joecaption:
I will try what you said tomorrow (lifting the float). I did shake it to check for leaks, luckily I read to do that or else I would be sure that was the issue. Thanks for your help.


Will report tomorrow with my findings.

 
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05-05-16, 11:21 AM   #5  
So I took it apart, tested to float like you guys mentioned - it worked as designed. (Stopped dripping gas when pushed up, but leaked when dropped)

I scratched my head for quite some time, then I decided to just put it back together and try it again. Only thing I did different was not put the bolt that holds the bowl too tight. It worked perfectly this time around...

Could it be that my bolt was too tight causing restriction for the float? Seems unlikely to me, but wondering if you guys have any answers in case I get future issues...

 
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05-05-16, 11:26 AM   #6  
Sometimes just a speck of dirt or debris can get between the needle and seat, dropping the float low enough and letting some fuel flush out could have cleared what ever it was.


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05-06-16, 05:36 AM   #7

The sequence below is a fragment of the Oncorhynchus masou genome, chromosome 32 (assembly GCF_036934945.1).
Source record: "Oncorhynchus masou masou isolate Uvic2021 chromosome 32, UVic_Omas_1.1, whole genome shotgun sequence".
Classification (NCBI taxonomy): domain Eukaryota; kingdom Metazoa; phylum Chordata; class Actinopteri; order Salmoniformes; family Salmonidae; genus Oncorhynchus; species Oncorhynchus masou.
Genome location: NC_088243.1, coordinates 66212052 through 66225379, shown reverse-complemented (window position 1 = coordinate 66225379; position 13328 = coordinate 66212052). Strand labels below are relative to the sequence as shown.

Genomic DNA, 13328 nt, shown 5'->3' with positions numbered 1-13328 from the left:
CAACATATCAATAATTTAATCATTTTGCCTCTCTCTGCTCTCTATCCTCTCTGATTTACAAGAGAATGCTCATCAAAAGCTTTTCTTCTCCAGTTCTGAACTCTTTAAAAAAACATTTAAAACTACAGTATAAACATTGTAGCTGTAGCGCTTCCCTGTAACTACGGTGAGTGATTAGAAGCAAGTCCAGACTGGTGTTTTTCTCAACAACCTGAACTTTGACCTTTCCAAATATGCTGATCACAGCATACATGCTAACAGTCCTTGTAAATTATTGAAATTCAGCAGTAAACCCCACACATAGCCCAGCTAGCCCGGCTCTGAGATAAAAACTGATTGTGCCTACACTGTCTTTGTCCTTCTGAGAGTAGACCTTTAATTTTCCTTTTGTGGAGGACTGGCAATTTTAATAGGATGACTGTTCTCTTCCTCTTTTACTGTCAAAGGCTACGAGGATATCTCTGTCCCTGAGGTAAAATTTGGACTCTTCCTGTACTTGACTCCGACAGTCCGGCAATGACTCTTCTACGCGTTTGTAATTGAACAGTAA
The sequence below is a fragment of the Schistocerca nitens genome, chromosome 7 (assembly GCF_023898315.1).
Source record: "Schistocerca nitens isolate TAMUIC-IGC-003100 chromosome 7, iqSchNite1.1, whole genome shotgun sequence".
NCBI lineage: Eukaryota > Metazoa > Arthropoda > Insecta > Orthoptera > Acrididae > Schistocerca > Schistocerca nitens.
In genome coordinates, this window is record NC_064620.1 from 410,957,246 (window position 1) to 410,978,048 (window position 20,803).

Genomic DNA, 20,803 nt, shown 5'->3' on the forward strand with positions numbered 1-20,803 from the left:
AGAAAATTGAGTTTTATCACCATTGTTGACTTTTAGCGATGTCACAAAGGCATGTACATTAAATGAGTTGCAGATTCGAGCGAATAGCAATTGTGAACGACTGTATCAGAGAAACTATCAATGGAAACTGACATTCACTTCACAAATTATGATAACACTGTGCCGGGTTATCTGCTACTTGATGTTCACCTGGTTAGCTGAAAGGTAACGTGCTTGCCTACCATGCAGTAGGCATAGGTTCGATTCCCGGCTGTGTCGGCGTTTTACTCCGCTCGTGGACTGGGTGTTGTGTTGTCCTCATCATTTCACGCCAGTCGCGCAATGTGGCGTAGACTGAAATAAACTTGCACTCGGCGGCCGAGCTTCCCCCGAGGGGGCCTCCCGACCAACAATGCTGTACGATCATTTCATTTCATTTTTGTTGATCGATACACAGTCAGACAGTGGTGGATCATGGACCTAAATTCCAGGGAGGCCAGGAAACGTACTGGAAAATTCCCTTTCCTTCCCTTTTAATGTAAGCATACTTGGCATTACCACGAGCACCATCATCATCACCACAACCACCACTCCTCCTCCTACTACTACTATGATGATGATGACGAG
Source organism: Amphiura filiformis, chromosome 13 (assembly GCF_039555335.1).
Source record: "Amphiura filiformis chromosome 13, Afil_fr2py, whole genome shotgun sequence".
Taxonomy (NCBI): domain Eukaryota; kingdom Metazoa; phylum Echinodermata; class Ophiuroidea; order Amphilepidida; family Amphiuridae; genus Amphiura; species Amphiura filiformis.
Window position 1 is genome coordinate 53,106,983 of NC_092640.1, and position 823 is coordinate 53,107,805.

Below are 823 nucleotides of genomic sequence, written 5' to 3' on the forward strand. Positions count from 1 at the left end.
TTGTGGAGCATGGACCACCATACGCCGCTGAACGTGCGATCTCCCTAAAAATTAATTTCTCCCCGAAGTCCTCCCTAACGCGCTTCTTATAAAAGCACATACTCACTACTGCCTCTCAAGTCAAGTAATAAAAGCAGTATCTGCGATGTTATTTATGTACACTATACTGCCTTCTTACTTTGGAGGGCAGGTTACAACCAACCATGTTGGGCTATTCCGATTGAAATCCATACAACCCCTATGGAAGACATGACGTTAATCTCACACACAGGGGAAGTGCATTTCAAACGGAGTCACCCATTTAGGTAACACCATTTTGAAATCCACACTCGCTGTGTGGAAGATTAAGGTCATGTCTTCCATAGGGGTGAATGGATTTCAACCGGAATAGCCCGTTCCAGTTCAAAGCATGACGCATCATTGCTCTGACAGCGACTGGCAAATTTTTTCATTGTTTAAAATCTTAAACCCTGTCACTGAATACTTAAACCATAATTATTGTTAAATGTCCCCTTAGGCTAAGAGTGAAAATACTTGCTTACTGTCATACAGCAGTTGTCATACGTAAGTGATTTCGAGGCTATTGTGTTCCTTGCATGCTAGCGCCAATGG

Scratch that, it's still leaking. I placed a yogurt container underneath over night "just in case"... It's half full now.

Seems like it does not leak while running/right after running. But it does leak once the engine cools down...?

Does this make sense to anyone?

I was thinking of pushing in the metal piece that pushes the needle... good idea or bad?

 
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05-06-16, 08:09 AM   #8  
Yes, it makes sense. The engine is using fuel when it's running so it helps keep the level in the bowl low enough that it doesn't overflow. You may have a needle valve, seat or float problem. It's possible when you pushed up on the float you pushed harder than the float and made it seal but with the float's pressure it still allows a bit of fuel by.

You can install a fuel shutoff valve just ahead of the carburetor in the fuel line. You'll have to remember to open and close the valve when you use the snow blower but it will stop the fuel from leaking out when your not using it. It doesn't fix the problem in the carburetor but it's a pretty reliable work around and makes it easier to work on the carburetor in the future.

 
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05-06-16, 08:41 AM   #9  
When the float shuts off the fuel the top of the float should be parallel to the casting above it.

The bowl also has an orientation to the float with a formed drop in the bowl to align with the drop of the float. Make sure you bowl is rotated to that position.

 
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05-06-16, 08:46 AM   #10